Since Amazon places more value on sales, your keywords will be implemented differently than that of Google. People search differently on Amazon than they do for Google. In most instances, no one types a question when searching for a product on Amazon. For example, if a customer wants to search for shoes, they type in “shoes.” As a result, Amazon’s algorithms look for short-tail keywords. Your most relevant keyword for your Amazon page should be in the title, while the less relevant keywords may be in the description and details. Furthermore, there is no need for repeating keywords on your Amazon page as Amazon’s algorithms connect the keyword in your title straightforwardly to your product.

External Factors

Google recognizes when other websites link to your company website. In fact, it is seen as a vote of confidence that your site is good enough to be linked to and is relevant to a particular topic. Search engine optimizers understand the importance of external links, guest blogging, social media commentary, and other outside factors can have significant influence in the SERPs. To put it plainly, Google places importance on how other people view your business website and/or services.

Amazon does not look at outside sources when determining your page ranking. Essentially, it is Amazon that determines how high your page will rank. Most of the influence determining your ranking on Amazon is text based, and already on the site. However, you can use your webpage, and its ranking in the SERPs, to point to your Amazon page — boosting sales in Amazon because of the traffic you are getting in the SERPs.


Although you may want to look at the same metrics for Google and Amazon, you’ll want to spend more time on different metrics for Google than you do for Amazon, and vice versa. Many of these metrics will pertain to customer based data, answering questions such as:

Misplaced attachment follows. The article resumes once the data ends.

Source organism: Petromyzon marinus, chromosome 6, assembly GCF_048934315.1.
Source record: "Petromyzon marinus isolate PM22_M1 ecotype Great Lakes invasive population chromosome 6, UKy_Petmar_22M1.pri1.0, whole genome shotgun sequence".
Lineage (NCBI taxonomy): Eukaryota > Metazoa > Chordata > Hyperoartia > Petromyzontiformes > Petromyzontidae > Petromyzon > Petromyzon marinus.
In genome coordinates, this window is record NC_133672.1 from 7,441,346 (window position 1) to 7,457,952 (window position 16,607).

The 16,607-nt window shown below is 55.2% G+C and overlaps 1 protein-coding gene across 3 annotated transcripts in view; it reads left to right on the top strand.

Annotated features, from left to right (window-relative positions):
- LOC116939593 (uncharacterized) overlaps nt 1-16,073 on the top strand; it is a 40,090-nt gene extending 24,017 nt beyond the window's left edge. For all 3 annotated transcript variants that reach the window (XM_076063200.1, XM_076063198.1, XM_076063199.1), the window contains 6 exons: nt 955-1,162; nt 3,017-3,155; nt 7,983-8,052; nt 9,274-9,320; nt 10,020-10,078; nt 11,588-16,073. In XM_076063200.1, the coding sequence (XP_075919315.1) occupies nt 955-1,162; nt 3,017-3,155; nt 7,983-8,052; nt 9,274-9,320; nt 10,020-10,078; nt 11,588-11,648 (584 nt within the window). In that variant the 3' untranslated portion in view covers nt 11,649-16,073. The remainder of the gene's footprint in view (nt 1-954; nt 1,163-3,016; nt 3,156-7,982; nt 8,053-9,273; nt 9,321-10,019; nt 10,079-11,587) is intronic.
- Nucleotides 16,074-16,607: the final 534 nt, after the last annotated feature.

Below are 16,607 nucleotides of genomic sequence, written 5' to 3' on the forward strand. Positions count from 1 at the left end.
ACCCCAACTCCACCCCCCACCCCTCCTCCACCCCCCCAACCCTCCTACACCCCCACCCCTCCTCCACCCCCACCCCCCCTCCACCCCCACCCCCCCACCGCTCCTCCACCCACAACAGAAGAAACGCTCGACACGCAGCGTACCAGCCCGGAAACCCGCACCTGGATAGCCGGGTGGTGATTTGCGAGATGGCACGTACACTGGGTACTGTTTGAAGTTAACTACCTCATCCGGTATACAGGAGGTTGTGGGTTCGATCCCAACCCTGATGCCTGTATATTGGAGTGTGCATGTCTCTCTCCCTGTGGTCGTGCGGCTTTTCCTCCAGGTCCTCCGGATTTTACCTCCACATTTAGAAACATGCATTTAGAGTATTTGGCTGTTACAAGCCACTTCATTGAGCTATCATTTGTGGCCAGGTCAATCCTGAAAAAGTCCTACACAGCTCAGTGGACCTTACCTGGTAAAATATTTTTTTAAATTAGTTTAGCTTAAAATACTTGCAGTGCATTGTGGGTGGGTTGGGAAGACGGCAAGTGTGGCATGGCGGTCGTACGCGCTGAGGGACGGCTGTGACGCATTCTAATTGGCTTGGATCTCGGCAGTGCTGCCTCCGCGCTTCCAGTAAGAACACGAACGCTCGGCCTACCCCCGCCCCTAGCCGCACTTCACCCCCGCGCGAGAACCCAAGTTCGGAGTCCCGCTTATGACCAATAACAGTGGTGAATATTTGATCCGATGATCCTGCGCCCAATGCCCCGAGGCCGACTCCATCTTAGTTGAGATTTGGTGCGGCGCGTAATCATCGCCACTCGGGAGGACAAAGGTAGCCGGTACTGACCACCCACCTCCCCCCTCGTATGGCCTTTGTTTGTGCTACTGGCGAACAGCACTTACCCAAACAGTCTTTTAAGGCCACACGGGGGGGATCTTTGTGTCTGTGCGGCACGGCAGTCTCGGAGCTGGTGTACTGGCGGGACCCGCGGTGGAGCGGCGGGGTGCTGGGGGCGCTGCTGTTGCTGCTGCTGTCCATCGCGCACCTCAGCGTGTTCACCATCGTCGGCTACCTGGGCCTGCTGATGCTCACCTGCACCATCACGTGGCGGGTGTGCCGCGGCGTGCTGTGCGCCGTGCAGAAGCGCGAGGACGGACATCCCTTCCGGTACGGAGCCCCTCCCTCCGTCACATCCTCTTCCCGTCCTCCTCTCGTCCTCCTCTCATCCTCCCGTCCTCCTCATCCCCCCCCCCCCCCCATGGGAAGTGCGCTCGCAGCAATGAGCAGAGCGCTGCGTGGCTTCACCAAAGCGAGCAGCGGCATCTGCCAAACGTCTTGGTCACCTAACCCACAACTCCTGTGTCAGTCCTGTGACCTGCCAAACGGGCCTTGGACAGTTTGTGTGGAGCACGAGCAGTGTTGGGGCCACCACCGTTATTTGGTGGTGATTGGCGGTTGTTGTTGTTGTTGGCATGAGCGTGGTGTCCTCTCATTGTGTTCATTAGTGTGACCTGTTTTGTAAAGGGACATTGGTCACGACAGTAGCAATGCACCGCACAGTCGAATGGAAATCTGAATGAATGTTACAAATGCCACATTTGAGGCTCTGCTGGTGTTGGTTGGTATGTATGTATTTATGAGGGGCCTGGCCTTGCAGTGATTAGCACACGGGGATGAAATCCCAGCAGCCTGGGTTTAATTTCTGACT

• What products capture the attention of the customers?
  • What are the customers saying about a product?
  • How long do they stay on a website?
  • What are they downloading or uploading?
  • What are the customer demographics?

Since Google and Amazon differ in what they aim to provide, they place value on various metrics.

Since Google wants to provide the most relevant information to its searchers, it wants to see how many visitors come to your page. A high click rate on your page shows that many visitors come to it for information. However, a high click rate with a high bounce rate will indicate that visitors didn’t go there accidentally, or clicked away quickly because they didn’t find the information they were looking for. When visitors come and stay on your website, Google recognizes your page as relevant to the question of a searcher. Click through and bounce rate are just a few of the metrics you’ll want to track when optimizing your site for Google.

Meanwhile, Amazon concentrates on selling products. Their algorithm will also want to know how many clicks your Amazon page gets but will correlate this with a conversion rate. If people click on your Amazon page and don’t make a purchase, Amazon isn’t selling any products. However, a high click rate and a high conversion rate will naturally rank your Amazon page higher over pages that aren’t selling.

It is dangerous to think that if you know optimization strategies for one platform, then you can apply them to the other. Google and Amazon are used for different things, and your optimization needs to accommodate these differences. Understanding these distinctions to be visible on both platforms can make for a comprehensive and effective marketing campaign.